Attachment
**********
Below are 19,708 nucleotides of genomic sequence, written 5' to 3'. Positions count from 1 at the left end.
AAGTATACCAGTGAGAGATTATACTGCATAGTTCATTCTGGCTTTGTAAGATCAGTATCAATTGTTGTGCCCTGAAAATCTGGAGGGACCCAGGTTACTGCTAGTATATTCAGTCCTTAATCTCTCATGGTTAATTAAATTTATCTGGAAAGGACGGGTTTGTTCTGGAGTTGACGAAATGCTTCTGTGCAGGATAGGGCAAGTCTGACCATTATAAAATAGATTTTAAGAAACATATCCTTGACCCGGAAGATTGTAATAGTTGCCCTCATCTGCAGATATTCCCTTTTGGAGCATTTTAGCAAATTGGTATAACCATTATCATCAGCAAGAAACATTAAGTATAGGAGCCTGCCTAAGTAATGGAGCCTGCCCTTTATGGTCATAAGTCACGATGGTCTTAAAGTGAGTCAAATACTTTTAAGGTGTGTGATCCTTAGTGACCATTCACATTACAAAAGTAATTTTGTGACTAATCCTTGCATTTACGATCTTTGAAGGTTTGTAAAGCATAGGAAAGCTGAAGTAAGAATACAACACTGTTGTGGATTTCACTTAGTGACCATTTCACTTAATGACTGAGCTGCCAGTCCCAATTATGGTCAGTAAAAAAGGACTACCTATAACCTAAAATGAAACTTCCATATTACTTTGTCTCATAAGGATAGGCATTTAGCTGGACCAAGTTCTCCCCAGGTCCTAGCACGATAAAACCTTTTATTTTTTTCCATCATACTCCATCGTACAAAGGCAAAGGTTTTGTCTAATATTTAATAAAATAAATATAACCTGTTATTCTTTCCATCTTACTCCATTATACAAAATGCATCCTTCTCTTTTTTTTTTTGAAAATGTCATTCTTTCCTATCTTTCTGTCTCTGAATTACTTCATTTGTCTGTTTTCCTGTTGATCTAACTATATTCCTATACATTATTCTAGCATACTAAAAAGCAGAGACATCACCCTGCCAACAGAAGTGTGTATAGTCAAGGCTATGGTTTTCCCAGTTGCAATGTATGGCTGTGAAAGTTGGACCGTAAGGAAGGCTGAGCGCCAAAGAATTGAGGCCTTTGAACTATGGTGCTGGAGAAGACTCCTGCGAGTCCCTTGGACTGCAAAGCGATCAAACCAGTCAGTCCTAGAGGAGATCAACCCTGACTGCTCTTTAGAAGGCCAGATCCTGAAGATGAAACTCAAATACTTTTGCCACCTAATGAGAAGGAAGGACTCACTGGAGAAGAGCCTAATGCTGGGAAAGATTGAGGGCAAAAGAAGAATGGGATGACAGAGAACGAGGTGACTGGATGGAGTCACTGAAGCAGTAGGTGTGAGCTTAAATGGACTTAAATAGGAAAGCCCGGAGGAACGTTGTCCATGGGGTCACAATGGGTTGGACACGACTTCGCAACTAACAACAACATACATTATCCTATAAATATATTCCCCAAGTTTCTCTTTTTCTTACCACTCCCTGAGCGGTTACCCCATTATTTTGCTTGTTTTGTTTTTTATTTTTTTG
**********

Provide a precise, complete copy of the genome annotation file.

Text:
Below are 19,708 nucleotides of genomic sequence, written 5' to 3'. Positions count from 1 at the left end.
AAGTATACCAGTGAGAGATTATACTGCATAGTTCATTCTGGCTTTGTAAGATCAGTATCAATTGTTGTGCCCTGAAAATCTGGAGGGACCCAGGTTACTGCTAGTATATTCAGTCCTTAATCTCTCATGGTTAATTAAATTTATCTGGAAAGGACGGGTTTGTTCTGGAGTTGACGAAATGCTTCTGTGCAGGATAGGGCAAGTCTGACCATTATAAAATAGATTTTAAGAAACATATCCTTGACCCGGAAGATTGTAATAGTTGCCCTCATCTGCAGATATTCCCTTTTGGAGCATTTTAGCAAATTGGTATAACCATTATCATCAGCAAGAAACATTAAGTATAGGAGCCTGCCTAAGTAATGGAGCCTGCCCTTTATGGTCATAAGTCACGATGGTCTTAAAGTGAGTCAAATACTTTTAAGGTGTGTGATCCTTAGTGACCATTCACATTACAAAAGTAATTTTGTGACTAATCCTTGCATTTACGATCTTTGAAGGTTTGTAAAGCATAGGAAAGCTGAAGTAAGAATACAACACTGTTGTGGATTTCACTTAGTGACCATTTCACTTAATGACTGAGCTGCCAGTCCCAATTATGGTCAGTAAAAAAGGACTACCTATAACCTAAAATGAAACTTCCATATTACTTTGTCTCATAAGGATAGGCATTTAGCTGGACCAAGTTCTCCCCAGGTCCTAGCACGATAAAACCTTTTATTTTTTTCCATCATACTCCATCGTACAAAGGCAAAGGTTTTGTCTAATATTTAATAAAATAAATATAACCTGTTATTCTTTCCATCTTACTCCATTATACAAAATGCATCCTTCTCTTTTTTTTTTTGAAAATGTCATTCTTTCCTATCTTTCTGTCTCTGAATTACTTCATTTGTCTGTTTTCCTGTTGATCTAACTATATTCCTATACATTATTCTAGCATACTAAAAAGCAGAGACATCACCCTGCCAACAGAAGTGTGTATAGTCAAGGCTATGGTTTTCCCAGTTGCAATGTATGGCTGTGAAAGTTGGACCGTAAGGAAGGCTGAGCGCCAAAGAATTGAGGCCTTTGAACTATGGTGCTGGAGAAGACTCCTGCGAGTCCCTTGGACTGCAAAGCGATCAAACCAGTCAGTCCTAGAGGAGATCAACCCTGACTGCTCTTTAGAAGGCCAGATCCTGAAGATGAAACTCAAATACTTTTGCCACCTAATGAGAAGGAAGGACTCACTGGAGAAGAGCCTAATGCTGGGAAAGATTGAGGGCAAAAGAAGAATGGGATGACAGAGAACGAGGTGACTGGATGGAGTCACTGAAGCAGTAGGTGTGAGCTTAAATGGACTTAAATAGGAAAGCCCGGAGGAACGTTGTCCATGGGGTCACAATGGGTTGGACACGACTTCGCAACTAACAACAACATACATTATCCTATAAATATATTCCCCAAGTTTCTCTTTTTCTTACCACTCCCTGAGCGGTTACCCCATTATTTTGCTTGTTTTGTTTTTTATTTTTTTG